Friday, May 11, 2012

The Silent Ranks

The most amazing people I know are the ones serving our country in silence. They serve countless hours supporting our country and rarely are recognized for their contributions and sacrifices. Less than one percent of our country serves in the military and that number does not include military spouses. In my opinion, when you marry into the military you are committing to serving our country too.

When I married Chaz in 2001, his First Sargent looked at me and said, "If the US Army wanted Allen to have a wife, they would have issued it at basic training." He wasn't kidding and I learned very quickly that he was right. I learned that I had to accept that I had to cherish the days the Army let me have Chaz and be willing to let go of the days the Army claimed. Chaz was the Army's first and mine second.

The hardest thing I had to do as an Army wife was give birth to Deryn with my mom by my side because the Army ordered Chaz to Korea without me. Many, many other wives can tell you their stories that are like mine. We have so many stories of special moments that we had to tell our husbands about over the phone or when they returned. We can show you all the pictures and videos we took so our husbands could enjoy the moments as well. Chaz calls them secondhand memories and we've collected a lot of them over our thirteen years together.

Thanks to our years of silent service, military wives can add a long list of qualifications to add to our resumes. We are wives, mothers, teachers, counselors, bankers, plumbers, electricians, event planners and so much more. I really don't think there is an end to that list. Military families are asked to endure so much. We are asked to just deal with what ever the military throws our way and we do. We just roll with it. We may not like it, but we roll with it anyway.

Out of respect for our husbands, we fight next to them silently. We allow our husbands to do their jobs. We allow them to come home and fill us in on what's next. Just like our amazing husbands, we are always ready to answer the call to fight.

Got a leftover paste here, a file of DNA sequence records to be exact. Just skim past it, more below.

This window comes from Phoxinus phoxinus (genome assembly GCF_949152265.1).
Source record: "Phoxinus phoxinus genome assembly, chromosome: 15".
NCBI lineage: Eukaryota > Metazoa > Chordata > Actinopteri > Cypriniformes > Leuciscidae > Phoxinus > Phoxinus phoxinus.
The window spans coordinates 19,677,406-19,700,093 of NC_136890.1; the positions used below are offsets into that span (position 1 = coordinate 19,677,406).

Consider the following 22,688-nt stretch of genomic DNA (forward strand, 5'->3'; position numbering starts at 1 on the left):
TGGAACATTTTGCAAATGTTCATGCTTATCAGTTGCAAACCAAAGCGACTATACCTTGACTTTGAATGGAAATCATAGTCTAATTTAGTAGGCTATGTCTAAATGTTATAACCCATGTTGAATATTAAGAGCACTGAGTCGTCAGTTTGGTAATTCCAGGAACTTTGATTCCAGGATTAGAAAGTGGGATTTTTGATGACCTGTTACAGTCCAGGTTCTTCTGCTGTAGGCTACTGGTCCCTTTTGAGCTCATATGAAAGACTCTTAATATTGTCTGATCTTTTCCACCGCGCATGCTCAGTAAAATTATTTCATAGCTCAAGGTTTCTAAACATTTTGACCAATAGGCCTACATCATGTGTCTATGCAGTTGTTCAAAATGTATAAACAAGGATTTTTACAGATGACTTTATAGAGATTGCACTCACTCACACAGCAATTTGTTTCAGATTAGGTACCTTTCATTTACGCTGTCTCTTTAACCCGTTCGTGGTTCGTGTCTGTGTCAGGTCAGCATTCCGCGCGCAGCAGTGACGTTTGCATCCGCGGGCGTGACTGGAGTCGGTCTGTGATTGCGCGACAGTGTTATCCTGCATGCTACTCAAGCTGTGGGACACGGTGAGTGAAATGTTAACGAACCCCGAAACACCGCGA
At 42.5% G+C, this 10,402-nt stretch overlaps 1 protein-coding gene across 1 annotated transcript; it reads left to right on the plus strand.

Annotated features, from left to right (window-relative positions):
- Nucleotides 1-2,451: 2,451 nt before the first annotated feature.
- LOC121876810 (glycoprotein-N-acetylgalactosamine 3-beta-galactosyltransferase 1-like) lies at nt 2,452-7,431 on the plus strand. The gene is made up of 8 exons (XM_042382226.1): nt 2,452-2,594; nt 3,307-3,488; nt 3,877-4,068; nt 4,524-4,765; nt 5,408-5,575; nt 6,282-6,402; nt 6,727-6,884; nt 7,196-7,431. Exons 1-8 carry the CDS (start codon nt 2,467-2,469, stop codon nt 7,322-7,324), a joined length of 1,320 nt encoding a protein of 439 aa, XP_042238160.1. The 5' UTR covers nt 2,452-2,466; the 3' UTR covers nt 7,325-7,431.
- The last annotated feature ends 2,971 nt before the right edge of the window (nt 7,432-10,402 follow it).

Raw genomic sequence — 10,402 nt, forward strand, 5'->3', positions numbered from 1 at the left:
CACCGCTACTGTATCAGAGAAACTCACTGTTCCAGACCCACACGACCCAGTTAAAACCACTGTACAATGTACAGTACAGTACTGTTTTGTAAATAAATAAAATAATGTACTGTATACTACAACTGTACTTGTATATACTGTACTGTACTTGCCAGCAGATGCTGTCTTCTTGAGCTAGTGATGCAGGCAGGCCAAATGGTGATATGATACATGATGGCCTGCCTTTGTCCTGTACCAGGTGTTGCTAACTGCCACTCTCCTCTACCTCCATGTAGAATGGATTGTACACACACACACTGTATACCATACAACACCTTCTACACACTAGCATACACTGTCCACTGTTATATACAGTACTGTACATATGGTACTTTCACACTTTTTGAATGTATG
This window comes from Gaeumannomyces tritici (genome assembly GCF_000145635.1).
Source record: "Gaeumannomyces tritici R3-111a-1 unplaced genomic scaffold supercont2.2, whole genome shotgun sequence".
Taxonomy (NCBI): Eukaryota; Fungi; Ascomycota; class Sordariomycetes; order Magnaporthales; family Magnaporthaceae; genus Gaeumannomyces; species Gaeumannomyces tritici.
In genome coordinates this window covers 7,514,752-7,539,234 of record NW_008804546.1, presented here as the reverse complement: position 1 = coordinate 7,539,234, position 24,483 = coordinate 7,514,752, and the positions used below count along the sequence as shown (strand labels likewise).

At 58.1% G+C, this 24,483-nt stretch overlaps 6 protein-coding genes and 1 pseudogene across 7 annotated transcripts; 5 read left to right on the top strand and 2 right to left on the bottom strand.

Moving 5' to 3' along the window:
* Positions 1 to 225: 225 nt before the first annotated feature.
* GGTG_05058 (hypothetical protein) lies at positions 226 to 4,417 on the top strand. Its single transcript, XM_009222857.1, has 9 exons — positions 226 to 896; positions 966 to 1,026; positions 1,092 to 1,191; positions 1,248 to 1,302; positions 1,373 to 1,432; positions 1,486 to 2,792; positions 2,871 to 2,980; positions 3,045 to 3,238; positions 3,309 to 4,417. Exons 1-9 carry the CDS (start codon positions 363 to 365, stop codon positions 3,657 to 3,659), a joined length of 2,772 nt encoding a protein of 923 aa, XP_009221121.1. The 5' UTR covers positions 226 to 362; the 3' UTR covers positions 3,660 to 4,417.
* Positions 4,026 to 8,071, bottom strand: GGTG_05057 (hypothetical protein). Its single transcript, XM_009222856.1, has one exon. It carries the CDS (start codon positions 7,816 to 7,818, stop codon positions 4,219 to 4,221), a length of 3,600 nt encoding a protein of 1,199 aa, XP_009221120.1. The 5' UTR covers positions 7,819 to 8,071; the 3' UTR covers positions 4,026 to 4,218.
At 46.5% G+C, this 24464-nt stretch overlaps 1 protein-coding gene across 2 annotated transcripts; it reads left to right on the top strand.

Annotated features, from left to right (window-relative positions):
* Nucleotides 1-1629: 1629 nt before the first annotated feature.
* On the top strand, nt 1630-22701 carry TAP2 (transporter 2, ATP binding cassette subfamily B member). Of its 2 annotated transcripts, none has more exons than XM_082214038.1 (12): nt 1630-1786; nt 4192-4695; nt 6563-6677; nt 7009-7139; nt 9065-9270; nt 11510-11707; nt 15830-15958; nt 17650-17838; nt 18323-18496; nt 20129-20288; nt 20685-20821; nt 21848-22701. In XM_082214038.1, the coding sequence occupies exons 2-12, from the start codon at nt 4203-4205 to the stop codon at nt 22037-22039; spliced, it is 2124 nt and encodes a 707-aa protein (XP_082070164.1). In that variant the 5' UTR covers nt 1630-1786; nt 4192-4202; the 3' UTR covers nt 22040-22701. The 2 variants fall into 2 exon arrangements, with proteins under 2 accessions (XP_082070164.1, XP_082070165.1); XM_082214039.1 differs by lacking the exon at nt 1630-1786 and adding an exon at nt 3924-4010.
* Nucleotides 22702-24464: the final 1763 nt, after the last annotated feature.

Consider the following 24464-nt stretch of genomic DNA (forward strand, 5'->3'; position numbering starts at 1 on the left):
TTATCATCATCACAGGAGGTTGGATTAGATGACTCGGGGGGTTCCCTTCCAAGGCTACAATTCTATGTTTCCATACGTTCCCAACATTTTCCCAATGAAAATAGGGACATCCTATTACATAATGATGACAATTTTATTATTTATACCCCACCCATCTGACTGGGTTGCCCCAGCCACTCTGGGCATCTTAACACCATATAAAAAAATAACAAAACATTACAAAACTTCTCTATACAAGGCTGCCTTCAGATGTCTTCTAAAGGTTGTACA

We will fight because the vows we took on our wedding day, we actually took their meaning to heart. We will fight because the person we married is the love of our life. We will fight because we want to make it to our happily ever after together. We will fight to hurry up to get things done only for the military to make us wait. We will prepare our families for another move, deployment, training or what ever the military throws our way. We will be there to support our families through the consequences of war, because that's what we do.

Not everyone can be a military wife. To be able to stand in our ranks you must be willing to sacrifice when necessary and never be afraid to answer that call. You have to be able to love and accept someone unconditionally. You have to be their rock and/or their safe place to fall at a moment's notice. You must know that your life can change with a few pieces of paper or in my case with one step taken in the wrong place. You must be willing to give up half of your heart upon demand and then wait patiently for it to return to you. Being a military spouse is the toughest job in the military. Our troops may be fighting the wars, but we are the ones picking up the pieces and putting them all back together.